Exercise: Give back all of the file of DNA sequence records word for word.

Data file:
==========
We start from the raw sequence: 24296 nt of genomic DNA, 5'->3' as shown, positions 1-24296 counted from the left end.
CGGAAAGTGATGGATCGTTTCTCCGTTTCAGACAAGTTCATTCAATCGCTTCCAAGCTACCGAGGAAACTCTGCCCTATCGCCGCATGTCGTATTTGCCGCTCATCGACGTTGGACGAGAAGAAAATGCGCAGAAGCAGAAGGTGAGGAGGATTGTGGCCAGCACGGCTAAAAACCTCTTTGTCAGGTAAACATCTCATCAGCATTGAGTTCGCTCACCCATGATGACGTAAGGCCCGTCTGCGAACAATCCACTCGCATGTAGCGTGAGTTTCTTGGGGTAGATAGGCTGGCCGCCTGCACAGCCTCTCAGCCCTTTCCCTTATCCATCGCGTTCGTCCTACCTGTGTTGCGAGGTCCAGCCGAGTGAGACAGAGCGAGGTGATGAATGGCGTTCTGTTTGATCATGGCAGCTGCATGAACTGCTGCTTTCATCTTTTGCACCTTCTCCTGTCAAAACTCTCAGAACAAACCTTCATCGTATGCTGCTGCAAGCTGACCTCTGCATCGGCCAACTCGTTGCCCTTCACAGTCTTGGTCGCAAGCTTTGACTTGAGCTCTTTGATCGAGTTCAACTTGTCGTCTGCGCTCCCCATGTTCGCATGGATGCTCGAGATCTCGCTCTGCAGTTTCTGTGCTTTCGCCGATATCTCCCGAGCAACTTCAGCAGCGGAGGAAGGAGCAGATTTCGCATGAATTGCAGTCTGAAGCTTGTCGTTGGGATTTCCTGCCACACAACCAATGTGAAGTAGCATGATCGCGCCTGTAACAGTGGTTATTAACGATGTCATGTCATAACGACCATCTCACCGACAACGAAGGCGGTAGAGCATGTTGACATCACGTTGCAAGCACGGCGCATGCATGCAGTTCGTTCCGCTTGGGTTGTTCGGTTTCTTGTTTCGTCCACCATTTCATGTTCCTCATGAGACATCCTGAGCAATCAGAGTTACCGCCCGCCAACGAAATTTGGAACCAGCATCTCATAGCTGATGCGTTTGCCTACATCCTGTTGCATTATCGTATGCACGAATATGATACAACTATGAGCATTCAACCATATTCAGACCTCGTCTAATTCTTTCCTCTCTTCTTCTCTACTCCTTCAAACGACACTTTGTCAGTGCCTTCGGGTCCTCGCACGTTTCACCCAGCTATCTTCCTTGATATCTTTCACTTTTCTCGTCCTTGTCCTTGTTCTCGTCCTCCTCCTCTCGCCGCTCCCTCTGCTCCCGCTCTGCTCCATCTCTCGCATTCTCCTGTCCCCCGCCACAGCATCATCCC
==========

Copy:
We start from the raw sequence: 24296 nt of genomic DNA, 5'->3' as shown, positions 1-24296 counted from the left end.
CGGAAAGTGATGGATCGTTTCTCCGTTTCAGACAAGTTCATTCAATCGCTTCCAAGCTACCGAGGAAACTCTGCCCTATCGCCGCATGTCGTATTTGCCGCTCATCGACGTTGGACGAGAAGAAAATGCGCAGAAGCAGAAGGTGAGGAGGATTGTGGCCAGCACGGCTAAAAACCTCTTTGTCAGGTAAACATCTCATCAGCATTGAGTTCGCTCACCCATGATGACGTAAGGCCCGTCTGCGAACAATCCACTCGCATGTAGCGTGAGTTTCTTGGGGTAGATAGGCTGGCCGCCTGCACAGCCTCTCAGCCCTTTCCCTTATCCATCGCGTTCGTCCTACCTGTGTTGCGAGGTCCAGCCGAGTGAGACAGAGCGAGGTGATGAATGGCGTTCTGTTTGATCATGGCAGCTGCATGAACTGCTGCTTTCATCTTTTGCACCTTCTCCTGTCAAAACTCTCAGAACAAACCTTCATCGTATGCTGCTGCAAGCTGACCTCTGCATCGGCCAACTCGTTGCCCTTCACAGTCTTGGTCGCAAGCTTTGACTTGAGCTCTTTGATCGAGTTCAACTTGTCGTCTGCGCTCCCCATGTTCGCATGGATGCTCGAGATCTCGCTCTGCAGTTTCTGTGCTTTCGCCGATATCTCCCGAGCAACTTCAGCAGCGGAGGAAGGAGCAGATTTCGCATGAATTGCAGTCTGAAGCTTGTCGTTGGGATTTCCTGCCACACAACCAATGTGAAGTAGCATGATCGCGCCTGTAACAGTGGTTATTAACGATGTCATGTCATAACGACCATCTCACCGACAACGAAGGCGGTAGAGCATGTTGACATCACGTTGCAAGCACGGCGCATGCATGCAGTTCGTTCCGCTTGGGTTGTTCGGTTTCTTGTTTCGTCCACCATTTCATGTTCCTCATGAGACATCCTGAGCAATCAGAGTTACCGCCCGCCAACGAAATTTGGAACCAGCATCTCATAGCTGATGCGTTTGCCTACATCCTGTTGCATTATCGTATGCACGAATATGATACAACTATGAGCATTCAACCATATTCAGACCTCGTCTAATTCTTTCCTCTCTTCTTCTCTACTCCTTCAAACGACACTTTGTCAGTGCCTTCGGGTCCTCGCACGTTTCACCCAGCTATCTTCCTTGATATCTTTCACTTTTCTCGTCCTTGTCCTTGTTCTCGTCCTCCTCCTCTCGCCGCTCCCTCTGCTCCCGCTCTGCTCCATCTCTCGCATTCTCCTGTCCCCCGCCACAGCATCATCCC